Bacteria are highly versatile and useful tools for biotechnology and have helped drive most of the recent rapid growth in our understanding of genes and gene function. Bacteria are increasingly recognized for their vast potential as therapeutics and efforts are being made in various areas of therapeutic drug development based on live attenuated or otherwise modified bacteria. Other chapters in this book cover the use of bacteria as delivery agents for vaccines, chemicals, therapeutic proteins, or even as gene therapy vectors.

Bacteria have also been found to be useful for the delivery of short interfering RNA. Unlike some viral vectors, bacteria do not integrate genetic material into the host genome and they can be controlled with antibiotics or engineered to increase safety using nutrient auxotrophy. Bacteria are versatile gene vectors and have been shown to be an effective, safe and inexpensive measure for delivering RNAi to target cells with high selectivity and high specificity.6 In a concept called transkingdom RNA interference (tkRNAi), it was shown that laboratory strains of E.Coli can be harnessed to produce and deliver therapeutic short interfering RNA.9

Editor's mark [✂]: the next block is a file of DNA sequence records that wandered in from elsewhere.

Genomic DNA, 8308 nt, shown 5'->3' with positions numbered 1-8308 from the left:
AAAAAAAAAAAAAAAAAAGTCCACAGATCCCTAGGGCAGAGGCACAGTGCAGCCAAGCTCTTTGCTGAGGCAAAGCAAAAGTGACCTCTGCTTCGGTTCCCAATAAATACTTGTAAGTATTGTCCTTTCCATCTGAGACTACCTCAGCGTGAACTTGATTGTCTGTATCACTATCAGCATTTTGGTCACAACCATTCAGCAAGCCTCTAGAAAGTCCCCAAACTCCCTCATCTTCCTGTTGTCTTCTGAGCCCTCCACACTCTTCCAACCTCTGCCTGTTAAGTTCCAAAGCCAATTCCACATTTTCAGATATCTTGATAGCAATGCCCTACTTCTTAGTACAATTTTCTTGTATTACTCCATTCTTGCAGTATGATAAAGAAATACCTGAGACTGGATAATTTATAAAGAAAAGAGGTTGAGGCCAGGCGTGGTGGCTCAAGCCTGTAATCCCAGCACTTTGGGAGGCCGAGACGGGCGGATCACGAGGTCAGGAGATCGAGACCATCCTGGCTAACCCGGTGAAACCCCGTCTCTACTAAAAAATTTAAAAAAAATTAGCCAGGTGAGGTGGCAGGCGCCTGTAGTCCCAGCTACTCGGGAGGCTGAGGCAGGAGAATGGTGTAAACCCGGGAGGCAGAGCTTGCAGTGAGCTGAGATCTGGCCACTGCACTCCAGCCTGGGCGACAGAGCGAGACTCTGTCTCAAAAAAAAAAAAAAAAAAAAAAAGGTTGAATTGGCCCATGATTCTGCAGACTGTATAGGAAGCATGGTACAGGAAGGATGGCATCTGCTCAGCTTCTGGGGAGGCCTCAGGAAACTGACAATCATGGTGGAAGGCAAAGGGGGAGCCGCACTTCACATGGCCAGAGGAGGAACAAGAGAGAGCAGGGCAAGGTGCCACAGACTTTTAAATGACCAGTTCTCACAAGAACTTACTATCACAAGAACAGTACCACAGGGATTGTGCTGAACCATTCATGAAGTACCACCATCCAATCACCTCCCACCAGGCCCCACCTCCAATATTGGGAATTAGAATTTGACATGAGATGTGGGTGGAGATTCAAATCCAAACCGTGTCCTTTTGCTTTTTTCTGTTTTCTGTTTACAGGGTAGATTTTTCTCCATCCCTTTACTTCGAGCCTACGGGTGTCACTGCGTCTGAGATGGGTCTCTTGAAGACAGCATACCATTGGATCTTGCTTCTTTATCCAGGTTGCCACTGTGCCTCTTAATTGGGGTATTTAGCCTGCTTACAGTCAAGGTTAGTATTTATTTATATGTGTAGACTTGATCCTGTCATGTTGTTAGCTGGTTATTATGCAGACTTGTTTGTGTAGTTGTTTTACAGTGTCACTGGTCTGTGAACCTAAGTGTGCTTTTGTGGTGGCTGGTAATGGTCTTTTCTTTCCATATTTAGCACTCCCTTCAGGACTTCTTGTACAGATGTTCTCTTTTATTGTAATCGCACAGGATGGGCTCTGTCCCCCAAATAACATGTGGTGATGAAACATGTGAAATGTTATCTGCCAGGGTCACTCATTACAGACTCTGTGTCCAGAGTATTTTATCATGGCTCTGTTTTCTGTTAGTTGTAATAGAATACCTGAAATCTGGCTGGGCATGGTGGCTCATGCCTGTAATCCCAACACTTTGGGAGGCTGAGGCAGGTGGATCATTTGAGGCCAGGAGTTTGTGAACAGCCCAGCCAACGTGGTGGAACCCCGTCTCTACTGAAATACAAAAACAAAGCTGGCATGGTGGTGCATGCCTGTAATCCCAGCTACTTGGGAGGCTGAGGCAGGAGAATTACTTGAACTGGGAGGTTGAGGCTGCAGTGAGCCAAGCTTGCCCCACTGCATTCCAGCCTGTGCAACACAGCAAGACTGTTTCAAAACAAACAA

Transkingdom Rna Interference

Transkingdom RNA Interference (tkRNAi) is an example of a bacteria-mediated RNAi delivery system that is successful in eliciting efficient gene silencing both in vitro and in vivo, primarily targeting epithelial cells. tkRNAi was developed at the Beth Israel Deaconess Medical Center in Boston, MA and uses genetically modified bacteria, e.g., Escherichia coli, to produce and deliver short hairpin RNA (shRNA). In the prototype concept, this is achieved through the use of a transkingdom RNA interference plasmid (TRIP). The TRIP plasmid enables the bacteria to produce shRNA, invade target cells, release shRNA into the cells' cytoplasm and activate the RNAi pathway to induce gene silencing.

The TRIP prototype plasmid consists of three main components: